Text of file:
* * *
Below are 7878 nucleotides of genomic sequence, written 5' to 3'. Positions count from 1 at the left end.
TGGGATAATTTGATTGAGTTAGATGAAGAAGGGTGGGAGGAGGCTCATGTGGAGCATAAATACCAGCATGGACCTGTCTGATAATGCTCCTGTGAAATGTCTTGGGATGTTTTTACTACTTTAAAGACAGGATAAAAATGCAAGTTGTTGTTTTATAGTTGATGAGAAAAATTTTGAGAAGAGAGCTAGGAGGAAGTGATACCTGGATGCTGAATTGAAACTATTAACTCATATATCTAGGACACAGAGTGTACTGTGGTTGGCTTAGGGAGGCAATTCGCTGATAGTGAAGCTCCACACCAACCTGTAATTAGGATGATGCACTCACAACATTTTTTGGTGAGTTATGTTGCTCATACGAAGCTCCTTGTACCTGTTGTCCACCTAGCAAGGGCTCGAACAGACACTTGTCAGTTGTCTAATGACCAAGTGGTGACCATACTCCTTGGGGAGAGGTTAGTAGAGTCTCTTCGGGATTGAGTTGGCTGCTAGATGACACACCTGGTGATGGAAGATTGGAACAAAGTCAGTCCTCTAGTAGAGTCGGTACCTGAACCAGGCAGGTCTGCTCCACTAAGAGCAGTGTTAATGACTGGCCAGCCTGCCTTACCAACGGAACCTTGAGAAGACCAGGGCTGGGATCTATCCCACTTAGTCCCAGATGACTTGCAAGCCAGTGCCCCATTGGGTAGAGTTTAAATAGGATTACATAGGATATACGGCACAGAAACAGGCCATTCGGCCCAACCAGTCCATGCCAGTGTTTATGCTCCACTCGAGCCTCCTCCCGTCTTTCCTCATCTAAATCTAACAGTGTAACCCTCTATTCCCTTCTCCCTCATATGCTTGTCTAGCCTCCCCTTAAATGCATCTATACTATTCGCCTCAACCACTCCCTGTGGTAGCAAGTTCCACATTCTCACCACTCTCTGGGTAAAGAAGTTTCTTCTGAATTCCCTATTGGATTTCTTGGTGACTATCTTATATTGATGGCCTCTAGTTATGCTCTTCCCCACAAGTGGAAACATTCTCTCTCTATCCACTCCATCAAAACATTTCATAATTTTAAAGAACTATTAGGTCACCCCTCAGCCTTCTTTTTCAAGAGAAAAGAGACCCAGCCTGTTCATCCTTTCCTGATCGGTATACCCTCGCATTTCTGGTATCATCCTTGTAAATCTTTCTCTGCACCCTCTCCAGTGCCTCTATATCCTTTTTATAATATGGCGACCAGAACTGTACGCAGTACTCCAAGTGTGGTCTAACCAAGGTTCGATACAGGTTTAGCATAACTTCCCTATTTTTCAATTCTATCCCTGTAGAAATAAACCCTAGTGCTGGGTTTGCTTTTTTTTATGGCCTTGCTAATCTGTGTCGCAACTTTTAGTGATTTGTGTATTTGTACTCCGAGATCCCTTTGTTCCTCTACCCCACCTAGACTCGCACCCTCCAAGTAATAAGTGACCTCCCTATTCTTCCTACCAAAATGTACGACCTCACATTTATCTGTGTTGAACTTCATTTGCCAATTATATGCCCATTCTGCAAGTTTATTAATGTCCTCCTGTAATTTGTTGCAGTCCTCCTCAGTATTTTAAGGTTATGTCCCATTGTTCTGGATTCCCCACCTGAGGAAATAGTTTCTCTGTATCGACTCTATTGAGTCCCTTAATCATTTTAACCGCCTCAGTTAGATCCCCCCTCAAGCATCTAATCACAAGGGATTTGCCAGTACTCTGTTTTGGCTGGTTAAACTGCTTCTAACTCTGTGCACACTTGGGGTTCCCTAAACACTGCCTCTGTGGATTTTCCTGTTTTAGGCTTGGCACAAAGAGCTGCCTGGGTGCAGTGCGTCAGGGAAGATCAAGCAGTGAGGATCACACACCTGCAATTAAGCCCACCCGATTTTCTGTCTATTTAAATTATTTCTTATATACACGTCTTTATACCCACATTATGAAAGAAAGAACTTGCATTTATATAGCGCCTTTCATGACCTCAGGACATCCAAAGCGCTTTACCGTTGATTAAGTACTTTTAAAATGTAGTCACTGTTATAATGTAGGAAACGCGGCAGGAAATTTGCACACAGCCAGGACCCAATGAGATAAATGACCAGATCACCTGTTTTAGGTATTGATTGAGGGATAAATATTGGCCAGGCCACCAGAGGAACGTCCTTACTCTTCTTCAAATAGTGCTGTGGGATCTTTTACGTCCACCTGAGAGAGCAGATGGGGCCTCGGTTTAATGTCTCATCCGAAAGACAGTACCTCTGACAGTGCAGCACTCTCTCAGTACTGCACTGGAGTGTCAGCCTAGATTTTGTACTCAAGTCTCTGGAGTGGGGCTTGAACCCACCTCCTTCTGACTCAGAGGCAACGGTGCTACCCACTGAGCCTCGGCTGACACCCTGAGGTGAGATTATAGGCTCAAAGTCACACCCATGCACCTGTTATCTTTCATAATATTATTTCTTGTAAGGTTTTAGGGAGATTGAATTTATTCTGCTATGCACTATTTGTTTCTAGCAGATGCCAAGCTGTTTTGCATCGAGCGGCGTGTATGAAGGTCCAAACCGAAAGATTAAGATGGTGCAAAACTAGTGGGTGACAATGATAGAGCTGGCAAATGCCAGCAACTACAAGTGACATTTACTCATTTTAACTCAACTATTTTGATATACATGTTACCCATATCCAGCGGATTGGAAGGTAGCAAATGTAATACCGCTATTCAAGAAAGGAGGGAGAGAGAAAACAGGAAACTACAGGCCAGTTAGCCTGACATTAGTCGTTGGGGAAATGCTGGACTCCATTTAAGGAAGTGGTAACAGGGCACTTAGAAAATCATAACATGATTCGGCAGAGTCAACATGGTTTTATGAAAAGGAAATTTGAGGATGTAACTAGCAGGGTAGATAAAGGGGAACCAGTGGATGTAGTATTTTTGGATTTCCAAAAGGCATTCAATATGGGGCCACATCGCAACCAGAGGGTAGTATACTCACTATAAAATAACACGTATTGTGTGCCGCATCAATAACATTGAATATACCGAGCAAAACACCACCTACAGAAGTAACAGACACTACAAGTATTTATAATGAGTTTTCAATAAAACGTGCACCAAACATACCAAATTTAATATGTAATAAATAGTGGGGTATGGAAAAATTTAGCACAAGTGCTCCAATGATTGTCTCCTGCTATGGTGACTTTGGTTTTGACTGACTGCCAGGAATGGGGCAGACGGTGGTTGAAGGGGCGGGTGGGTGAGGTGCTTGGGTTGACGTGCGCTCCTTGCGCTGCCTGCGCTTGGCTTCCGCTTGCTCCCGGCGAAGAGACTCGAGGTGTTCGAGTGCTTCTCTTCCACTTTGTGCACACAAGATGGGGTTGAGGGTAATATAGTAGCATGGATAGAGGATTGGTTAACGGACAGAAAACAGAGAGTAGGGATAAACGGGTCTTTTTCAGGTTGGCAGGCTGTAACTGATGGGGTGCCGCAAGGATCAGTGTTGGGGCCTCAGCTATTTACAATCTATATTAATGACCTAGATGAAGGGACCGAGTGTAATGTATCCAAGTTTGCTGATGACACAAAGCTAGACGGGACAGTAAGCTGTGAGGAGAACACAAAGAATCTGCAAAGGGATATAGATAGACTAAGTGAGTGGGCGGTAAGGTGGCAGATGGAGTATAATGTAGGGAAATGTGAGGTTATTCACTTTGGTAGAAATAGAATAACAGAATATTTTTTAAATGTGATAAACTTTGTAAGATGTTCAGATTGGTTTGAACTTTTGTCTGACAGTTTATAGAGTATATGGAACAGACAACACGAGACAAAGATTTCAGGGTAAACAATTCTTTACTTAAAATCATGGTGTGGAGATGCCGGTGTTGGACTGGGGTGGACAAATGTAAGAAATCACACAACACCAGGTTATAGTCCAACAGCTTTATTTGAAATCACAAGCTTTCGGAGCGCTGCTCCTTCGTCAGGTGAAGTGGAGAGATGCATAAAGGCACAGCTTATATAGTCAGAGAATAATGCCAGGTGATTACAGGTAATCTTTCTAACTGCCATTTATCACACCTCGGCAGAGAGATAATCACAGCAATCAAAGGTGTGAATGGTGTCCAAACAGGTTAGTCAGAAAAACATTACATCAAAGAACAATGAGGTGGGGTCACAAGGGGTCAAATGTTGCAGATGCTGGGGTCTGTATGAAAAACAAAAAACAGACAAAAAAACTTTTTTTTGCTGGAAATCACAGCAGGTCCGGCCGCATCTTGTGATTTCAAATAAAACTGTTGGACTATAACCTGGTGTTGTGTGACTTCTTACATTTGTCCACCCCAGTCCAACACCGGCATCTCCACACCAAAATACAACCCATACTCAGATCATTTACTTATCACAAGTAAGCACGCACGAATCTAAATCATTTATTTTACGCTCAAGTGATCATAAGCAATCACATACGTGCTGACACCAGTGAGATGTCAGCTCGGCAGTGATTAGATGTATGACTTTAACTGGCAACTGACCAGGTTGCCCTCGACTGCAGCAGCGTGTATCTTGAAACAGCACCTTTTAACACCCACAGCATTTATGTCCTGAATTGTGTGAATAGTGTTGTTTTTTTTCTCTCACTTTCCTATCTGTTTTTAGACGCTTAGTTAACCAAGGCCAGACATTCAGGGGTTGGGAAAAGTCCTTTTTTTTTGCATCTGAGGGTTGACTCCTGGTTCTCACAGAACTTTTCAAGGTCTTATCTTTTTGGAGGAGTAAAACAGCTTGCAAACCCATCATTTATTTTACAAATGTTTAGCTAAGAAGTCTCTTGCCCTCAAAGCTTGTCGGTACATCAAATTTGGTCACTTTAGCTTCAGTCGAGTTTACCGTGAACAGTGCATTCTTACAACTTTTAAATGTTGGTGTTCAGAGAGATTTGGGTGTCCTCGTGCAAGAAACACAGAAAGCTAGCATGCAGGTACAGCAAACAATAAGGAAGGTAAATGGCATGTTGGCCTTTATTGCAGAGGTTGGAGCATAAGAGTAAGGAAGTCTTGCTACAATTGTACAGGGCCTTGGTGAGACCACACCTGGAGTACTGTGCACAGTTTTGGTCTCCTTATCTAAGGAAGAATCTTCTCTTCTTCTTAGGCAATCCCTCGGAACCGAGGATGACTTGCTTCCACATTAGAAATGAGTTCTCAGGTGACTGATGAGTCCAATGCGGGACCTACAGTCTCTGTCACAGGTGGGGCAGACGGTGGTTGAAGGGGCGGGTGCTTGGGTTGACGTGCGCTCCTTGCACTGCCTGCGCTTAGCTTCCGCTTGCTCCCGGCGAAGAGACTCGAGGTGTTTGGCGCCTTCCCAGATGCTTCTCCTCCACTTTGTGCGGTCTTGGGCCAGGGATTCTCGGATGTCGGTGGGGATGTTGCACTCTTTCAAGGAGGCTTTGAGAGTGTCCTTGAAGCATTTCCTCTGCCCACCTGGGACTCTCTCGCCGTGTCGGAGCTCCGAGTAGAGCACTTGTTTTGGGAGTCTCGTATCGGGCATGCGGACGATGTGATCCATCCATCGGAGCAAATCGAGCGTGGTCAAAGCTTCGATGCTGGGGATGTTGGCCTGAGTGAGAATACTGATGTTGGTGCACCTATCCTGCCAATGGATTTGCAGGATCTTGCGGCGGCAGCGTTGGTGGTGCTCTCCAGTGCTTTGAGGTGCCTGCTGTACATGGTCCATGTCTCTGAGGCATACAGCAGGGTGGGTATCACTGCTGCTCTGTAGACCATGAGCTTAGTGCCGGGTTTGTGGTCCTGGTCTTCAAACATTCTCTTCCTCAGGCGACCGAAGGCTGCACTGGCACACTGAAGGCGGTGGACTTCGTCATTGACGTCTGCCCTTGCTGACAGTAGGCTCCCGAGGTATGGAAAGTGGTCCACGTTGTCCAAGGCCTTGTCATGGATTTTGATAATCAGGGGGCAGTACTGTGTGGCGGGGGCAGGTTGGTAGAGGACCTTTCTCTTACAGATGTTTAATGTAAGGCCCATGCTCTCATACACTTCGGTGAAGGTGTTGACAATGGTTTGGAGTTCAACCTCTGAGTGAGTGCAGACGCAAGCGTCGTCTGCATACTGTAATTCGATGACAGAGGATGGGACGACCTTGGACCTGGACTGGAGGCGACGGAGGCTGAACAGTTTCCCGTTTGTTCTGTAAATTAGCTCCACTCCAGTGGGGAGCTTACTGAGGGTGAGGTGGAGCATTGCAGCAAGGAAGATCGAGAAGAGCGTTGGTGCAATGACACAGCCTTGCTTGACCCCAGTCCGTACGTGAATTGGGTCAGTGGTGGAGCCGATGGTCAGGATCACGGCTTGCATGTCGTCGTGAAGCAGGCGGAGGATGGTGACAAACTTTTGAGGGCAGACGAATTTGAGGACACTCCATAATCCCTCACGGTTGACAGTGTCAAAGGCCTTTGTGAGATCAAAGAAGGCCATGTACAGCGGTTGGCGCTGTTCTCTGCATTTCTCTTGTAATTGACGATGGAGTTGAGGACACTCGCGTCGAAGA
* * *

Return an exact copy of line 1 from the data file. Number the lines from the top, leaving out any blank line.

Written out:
Below are 7878 nucleotides of genomic sequence, written 5' to 3'. Positions count from 1 at the left end.